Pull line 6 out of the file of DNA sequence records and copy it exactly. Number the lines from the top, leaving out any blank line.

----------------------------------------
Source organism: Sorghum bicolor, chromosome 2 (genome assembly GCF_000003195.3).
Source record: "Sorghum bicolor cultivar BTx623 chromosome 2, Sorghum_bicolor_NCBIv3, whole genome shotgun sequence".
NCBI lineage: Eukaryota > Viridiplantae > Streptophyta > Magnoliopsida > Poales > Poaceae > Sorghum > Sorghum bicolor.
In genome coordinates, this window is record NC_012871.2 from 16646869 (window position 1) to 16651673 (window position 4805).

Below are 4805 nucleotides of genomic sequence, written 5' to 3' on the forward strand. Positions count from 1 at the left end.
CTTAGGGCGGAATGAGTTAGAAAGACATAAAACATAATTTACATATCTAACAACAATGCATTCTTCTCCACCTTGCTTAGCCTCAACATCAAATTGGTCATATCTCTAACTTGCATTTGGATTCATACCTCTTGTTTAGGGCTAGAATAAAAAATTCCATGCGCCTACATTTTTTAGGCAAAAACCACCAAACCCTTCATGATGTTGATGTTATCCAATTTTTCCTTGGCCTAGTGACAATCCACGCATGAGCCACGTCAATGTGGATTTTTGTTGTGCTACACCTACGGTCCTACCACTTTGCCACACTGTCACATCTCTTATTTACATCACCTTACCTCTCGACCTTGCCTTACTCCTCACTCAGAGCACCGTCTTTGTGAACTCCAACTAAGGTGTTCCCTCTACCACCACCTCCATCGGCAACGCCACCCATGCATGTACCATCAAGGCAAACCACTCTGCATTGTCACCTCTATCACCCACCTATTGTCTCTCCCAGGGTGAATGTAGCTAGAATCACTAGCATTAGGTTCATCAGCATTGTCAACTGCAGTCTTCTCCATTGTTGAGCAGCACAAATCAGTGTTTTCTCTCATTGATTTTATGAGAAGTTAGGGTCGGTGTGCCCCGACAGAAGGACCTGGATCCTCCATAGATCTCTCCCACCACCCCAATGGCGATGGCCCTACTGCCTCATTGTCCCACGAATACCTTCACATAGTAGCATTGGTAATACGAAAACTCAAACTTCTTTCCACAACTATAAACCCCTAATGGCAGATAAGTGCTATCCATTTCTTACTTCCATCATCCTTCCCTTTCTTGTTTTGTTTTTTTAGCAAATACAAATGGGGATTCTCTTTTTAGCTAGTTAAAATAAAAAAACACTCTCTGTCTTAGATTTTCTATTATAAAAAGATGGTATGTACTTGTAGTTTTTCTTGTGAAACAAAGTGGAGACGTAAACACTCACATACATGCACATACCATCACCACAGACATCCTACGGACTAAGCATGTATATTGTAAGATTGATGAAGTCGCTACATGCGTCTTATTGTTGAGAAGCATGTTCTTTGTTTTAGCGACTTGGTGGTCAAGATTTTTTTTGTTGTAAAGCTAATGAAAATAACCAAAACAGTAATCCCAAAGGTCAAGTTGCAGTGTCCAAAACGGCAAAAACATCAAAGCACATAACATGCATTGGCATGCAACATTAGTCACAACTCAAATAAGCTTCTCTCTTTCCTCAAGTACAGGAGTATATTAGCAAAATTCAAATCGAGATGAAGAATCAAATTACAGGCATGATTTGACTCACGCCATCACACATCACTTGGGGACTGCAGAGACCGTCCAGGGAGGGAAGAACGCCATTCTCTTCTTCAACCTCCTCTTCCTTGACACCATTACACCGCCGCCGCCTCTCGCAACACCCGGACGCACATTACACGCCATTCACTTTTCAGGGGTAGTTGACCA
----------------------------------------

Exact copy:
CTTAGGGCGGAATGAGTTAGAAAGACATAAAACATAATTTACATATCTAACAACAATGCATTCTTCTCCACCTTGCTTAGCCTCAACATCAAATTGGTCATATCTCTAACTTGCATTTGGATTCATACCTCTTGTTTAGGGCTAGAATAAAAAATTCCATGCGCCTACATTTTTTAGGCAAAAACCACCAAACCCTTCATGATGTTGATGTTATCCAATTTTTCCTTGGCCTAGTGACAATCCACGCATGAGCCACGTCAATGTGGATTTTTGTTGTGCTACACCTACGGTCCTACCACTTTGCCACACTGTCACATCTCTTATTTACATCACCTTACCTCTCGACCTTGCCTTACTCCTCACTCAGAGCACCGTCTTTGTGAACTCCAACTAAGGTGTTCCCTCTACCACCACCTCCATCGGCAACGCCACCCATGCATGTACCATCAAGGCAAACCACTCTGCATTGTCACCTCTATCACCCACCTATTGTCTCTCCCAGGGTGAATGTAGCTAGAATCACTAGCATTAGGTTCATCAGCATTGTCAACTGCAGTCTTCTCCATTGTTGAGCAGCACAAATCAGTGTTTTCTCTCATTGATTTTATGAGAAGTTAGGGTCGGTGTGCCCCGACAGAAGGACCTGGATCCTCCATAGATCTCTCCCACCACCCCAATGGCGATGGCCCTACTGCCTCATTGTCCCACGAATACCTTCACATAGTAGCATTGGTAATACGAAAACTCAAACTTCTTTCCACAACTATAAACCCCTAATGGCAGATAAGTGCTATCCATTTCTTACTTCCATCATCCTTCCCTTTCTTGTTTTGTTTTTTTAGCAAATACAAATGGGGATTCTCTTTTTAGCTAGTTAAAATAAAAAAACACTCTCTGTCTTAGATTTTCTATTATAAAAAGATGGTATGTACTTGTAGTTTTTCTTGTGAAACAAAGTGGAGACGTAAACACTCACATACATGCACATACCATCACCACAGACATCCTACGGACTAAGCATGTATATTGTAAGATTGATGAAGTCGCTACATGCGTCTTATTGTTGAGAAGCATGTTCTTTGTTTTAGCGACTTGGTGGTCAAGATTTTTTTTGTTGTAAAGCTAATGAAAATAACCAAAACAGTAATCCCAAAGGTCAAGTTGCAGTGTCCAAAACGGCAAAAACATCAAAGCACATAACATGCATTGGCATGCAACATTAGTCACAACTCAAATAAGCTTCTCTCTTTCCTCAAGTACAGGAGTATATTAGCAAAATTCAAATCGAGATGAAGAATCAAATTACAGGCATGATTTGACTCACGCCATCACACATCACTTGGGGACTGCAGAGACCGTCCAGGGAGGGAAGAACGCCATTCTCTTCTTCAACCTCCTCTTCCTTGACACCATTACACCGCCGCCGCCTCTCGCAACACCCGGACGCACATTACACGCCATTCACTTTTCAGGGGTAGTTGACCA